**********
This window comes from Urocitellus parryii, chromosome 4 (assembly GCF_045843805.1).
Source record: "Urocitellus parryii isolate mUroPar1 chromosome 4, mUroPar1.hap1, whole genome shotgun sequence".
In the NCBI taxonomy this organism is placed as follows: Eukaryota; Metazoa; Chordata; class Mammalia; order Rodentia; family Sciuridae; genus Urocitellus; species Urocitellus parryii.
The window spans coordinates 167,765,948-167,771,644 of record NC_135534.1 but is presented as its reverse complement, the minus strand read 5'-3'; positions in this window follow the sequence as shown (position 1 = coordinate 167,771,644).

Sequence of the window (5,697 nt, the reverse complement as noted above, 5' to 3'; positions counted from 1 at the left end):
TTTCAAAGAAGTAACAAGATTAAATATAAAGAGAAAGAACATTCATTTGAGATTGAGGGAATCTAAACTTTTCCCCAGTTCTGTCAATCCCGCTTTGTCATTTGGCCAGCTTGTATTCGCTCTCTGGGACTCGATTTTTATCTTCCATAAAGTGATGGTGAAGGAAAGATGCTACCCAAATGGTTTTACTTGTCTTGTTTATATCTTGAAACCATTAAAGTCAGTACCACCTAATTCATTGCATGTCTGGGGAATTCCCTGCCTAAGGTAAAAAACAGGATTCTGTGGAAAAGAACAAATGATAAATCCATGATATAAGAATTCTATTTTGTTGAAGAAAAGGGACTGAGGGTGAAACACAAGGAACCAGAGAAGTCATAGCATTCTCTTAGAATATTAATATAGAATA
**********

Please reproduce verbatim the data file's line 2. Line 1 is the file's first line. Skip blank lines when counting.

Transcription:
Source record: "Urocitellus parryii isolate mUroPar1 chromosome 4, mUroPar1.hap1, whole genome shotgun sequence".